“There are a number of asset owners and managers who are engaging with companies on a regular basis, it’s just happening in a much more fragmented way,” he says, with the guidance building on the principles laid out for listed equities, along with other industry guidance, to provide a life cycle-based net zero engagement approach to corporate debt.
“We try to tie it back to the Net Zero Investment Framework,” he says, referring to the recommended actions, metrics and methodologies issued by the IIGCC to investors in 2021. “We look to create various examples and case studies of investors who are engaging in these sorts of issuances and assess how they are assessing climate and net zero at the corporate level and how that is linked at the bond level.”
The guidance will also consider opportunities for improving collective engagement on corporate debt and establishing a common investor voice on the expectations for issuers and the wider debt financing ecosystem, from banks to second party opinion providers and ratings agencies.
The concepts and approaches identified by the working group may inform engagements with Climate Action 100+ focus companies – the recommendations will also be disclosed to regulators and policymakers.
“The idea is to help investors with escalation strategies,” he says, with bondholders feeding into equity-led engagement at AGMs.
Issuance and issuer misalignment
The Financing Structures and Frameworks for New Issuances guidance (workstream two) covers some very different territory, including green bond issuance.
There are several frameworks and existing standards for a variety of green and other labelled bonds, such as the International Capital Market Association’s (ICMA) Green Bond Principles, the Green Loan Principles developed by the Loan Market Association, as well as the work being carried out by Climate Bonds Initiative (CBI).
The IIGCC is supportive of the ongoing work by these organisations but seeks to provide complementary guidance on financing structures and frameworks to encourage more robust products and best practice templates for new issuances.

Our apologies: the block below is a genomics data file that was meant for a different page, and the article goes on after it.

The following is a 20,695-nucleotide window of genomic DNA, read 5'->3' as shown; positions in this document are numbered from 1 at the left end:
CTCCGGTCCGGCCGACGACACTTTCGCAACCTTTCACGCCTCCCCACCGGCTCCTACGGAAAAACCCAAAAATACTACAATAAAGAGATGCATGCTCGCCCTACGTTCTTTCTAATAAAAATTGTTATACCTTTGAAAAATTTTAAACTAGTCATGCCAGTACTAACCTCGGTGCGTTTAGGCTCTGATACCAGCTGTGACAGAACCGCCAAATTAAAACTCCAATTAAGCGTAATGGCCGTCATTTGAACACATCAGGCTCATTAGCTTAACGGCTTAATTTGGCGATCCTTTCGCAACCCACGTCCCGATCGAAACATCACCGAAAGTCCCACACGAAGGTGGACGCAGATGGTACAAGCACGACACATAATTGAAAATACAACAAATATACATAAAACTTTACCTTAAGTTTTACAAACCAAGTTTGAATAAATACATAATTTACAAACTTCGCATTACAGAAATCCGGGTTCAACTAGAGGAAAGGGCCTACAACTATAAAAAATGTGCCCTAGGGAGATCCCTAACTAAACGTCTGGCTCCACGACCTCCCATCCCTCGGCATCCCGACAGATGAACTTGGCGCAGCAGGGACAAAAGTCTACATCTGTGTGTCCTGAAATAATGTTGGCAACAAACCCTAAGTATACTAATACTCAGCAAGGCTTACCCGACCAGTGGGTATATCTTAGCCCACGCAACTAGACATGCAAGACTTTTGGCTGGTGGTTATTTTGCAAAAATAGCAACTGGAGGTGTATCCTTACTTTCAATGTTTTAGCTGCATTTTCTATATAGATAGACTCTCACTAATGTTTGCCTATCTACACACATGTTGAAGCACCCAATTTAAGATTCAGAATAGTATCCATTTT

“If you speak with investors in green bonds, they will tell you that there are gaps in some of these frameworks which need clarification and standardisation between them,” Gopinathan says, adding that this is a core focus for the working group’s second workstream.
“The gaps really are between the issuance of the issuer. A lot of the frameworks, which are voluntary, operate very much at the issuance level,” he says. “You can potentially have an issuance that requires an issuer to adhere to a green project use of proceeds being segregated from the corporate issuance, but a lot of times it doesn’t necessarily link back to the issuers’ net zero commitments.
“Where there is a clear misalignment between the two that needs to be highlighted and clarity needs to be provided about how that link can be maintained.”
By developing best practices guidelines, he says, the IIGCC aims to fill in those gaps between the issuance and the issuer to empower investors to “differentiate between the good, bad and the ugly for the entire universe of sustainability linked issuances”.
Gopinathan stresses the importance of an objective, independent framework for all new sustainability-related bond issuance for accurately assessing the issuance format and structure to see how they tie together, or don’t, in terms of their alignment to net zero commitments.
“Based on that, investors will have access to a quality, objective assessment of a particular issuance, so they can make an informed decision on whether they want to buy, or not, going forward.”
The IIGCC is looking to complete its work on the first of the two workstreams by the end of March, with the second completed by the end of June.
The deliberations of the IIGCC Bondholder Stewardship Working Group are a natural progression from the Net Zero Stewardship Toolkit that the organisation and Railpen co-authored in 2022, explains Gopinathan.
The aim of that IIGCC toolkit is to provide investors with a foundational guidance to enhance their stewardship practices and deliver the rapid acceleration in decarbonisation necessary to halve emissions by 2030 to give the world a chance to achieve net zero by 2050.
The Net Zero Stewardship Toolkit is aligned with both the Net Zero Asset Manager and Paris Aligned Asset Owners initiatives and the commitment of initiative participants to implement a stewardship and engagement strategy that is consistent with an ambition for all assets under management to achieve net zero emissions by 2050 or sooner.
“The intention behind that toolkit was to create a stepwise toolkit/ready reckoner for investors who are looking to engagement as a part of their decarbonisation strategy with companies and how to go about it,” says Gopinathan.
The toolkit places an emphasis on companies to develop and implement credible transition plans and how investors can hold them accountable.
“The Net Zero Stewardship Toolkit was well received overall by investors,” he says. “After the launch of that toolkit, we did allude that we would look at other asset classes to expand into, so the launch of the Bondholder Stewardship Working Group is a logical progression.”